Top 500 Albums Of All Time

Top 500 Albums

This time last year I took out a subscription to Apple Music.  I then worked my way through Rolling Stone Magazine’s Top 500 Albums Of All Time, finally getting to their number 1 album, Sergeant Pepper’s Lonely Hearts Club Band a few weeks ago.

The fact that I could make this musical odyssey – or odessey as the Zombies would have it – really brought home to me how much has changed in the way we access music.  The advent of streamed music ranks up there with the shift represented by the development of records in the early twentieth century.   After growing up with LPs, cassette tapes and CDs, the ability to listen to hundreds of albums without taking out a second mortgage – and without covering my bedroom walls in shelving – was a revelation.

So as a memento to my long musical journey here is a list of  sixty tracks that I was glad to discover.







Reader Beware – the upside down world of Vanity Fair


I finished Vanity Fair last night at about 1am, getting to the last page in a state of shock.  This morning I wrote the following review for Goodreads.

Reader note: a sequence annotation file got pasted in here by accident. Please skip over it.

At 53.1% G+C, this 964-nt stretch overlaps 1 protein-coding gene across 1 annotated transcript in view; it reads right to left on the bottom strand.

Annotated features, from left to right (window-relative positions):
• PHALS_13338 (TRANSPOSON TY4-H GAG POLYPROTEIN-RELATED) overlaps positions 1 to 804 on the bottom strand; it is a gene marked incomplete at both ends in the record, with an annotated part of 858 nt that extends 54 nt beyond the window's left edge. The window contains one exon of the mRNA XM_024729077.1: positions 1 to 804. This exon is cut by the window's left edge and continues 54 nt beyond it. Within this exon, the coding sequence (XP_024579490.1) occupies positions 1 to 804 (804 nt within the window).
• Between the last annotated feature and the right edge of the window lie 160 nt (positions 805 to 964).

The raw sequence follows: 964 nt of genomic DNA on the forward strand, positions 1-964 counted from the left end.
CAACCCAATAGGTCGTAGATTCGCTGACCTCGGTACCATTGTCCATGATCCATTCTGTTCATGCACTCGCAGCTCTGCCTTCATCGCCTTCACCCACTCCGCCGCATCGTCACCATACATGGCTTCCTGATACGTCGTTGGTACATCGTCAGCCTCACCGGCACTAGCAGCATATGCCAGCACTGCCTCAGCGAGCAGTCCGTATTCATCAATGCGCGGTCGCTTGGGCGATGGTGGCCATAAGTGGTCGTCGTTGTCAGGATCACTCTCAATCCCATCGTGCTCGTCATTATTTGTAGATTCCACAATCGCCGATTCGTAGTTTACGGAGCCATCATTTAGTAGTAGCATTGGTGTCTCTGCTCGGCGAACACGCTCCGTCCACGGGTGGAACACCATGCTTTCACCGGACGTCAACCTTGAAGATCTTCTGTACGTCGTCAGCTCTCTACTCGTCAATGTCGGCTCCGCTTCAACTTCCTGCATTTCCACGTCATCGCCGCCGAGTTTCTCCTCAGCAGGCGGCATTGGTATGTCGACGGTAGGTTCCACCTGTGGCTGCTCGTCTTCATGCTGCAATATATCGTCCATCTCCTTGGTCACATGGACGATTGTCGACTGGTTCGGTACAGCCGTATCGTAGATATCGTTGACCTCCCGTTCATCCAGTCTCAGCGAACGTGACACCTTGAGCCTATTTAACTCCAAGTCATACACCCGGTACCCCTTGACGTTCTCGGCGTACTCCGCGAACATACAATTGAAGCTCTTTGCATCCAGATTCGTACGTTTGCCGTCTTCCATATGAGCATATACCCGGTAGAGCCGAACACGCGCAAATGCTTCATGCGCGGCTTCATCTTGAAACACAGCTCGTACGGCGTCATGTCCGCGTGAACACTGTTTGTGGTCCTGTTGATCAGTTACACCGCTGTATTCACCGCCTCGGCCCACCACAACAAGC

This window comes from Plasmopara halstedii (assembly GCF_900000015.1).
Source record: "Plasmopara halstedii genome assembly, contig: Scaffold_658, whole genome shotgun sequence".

Novels originally developed from morality tracts designed to teach readers right from wrong.  In its own beautifully twisted way, Vanity Fair follows in this tradition.  The title of the book derives from Bunyan’s Pilgrim’s Progress, an allegorical Christian journey leading from worldly sin to heavenly virtue.  The difference with Vanity Fair is that when readers take its moral journey, they climb aboard a white knuckle roller coaster, with crazy loops showing up where down should be. The story’s virtuous characters find their good intentions leading to bad ends, while the vices of darker characters can ironically work to bring about good outcomes.  Make no mistake, this novel is unflinching.  People of a sentimental bent may feel that everyone always deserves the kindness of a second or third chance.  Well if you think that, read Vanity Fair. The portrayal of Rebecca will put you right, and persuade you that occasionally a person comes along who is constitutionally without empathy, who enjoys manipulation for the sake of it, and is adept at hiding their nature by aping the appearance of respectability.  To someone like Rebecca, the quality of seeing the best in everyone is a weakness to be exploited.  Reader beware.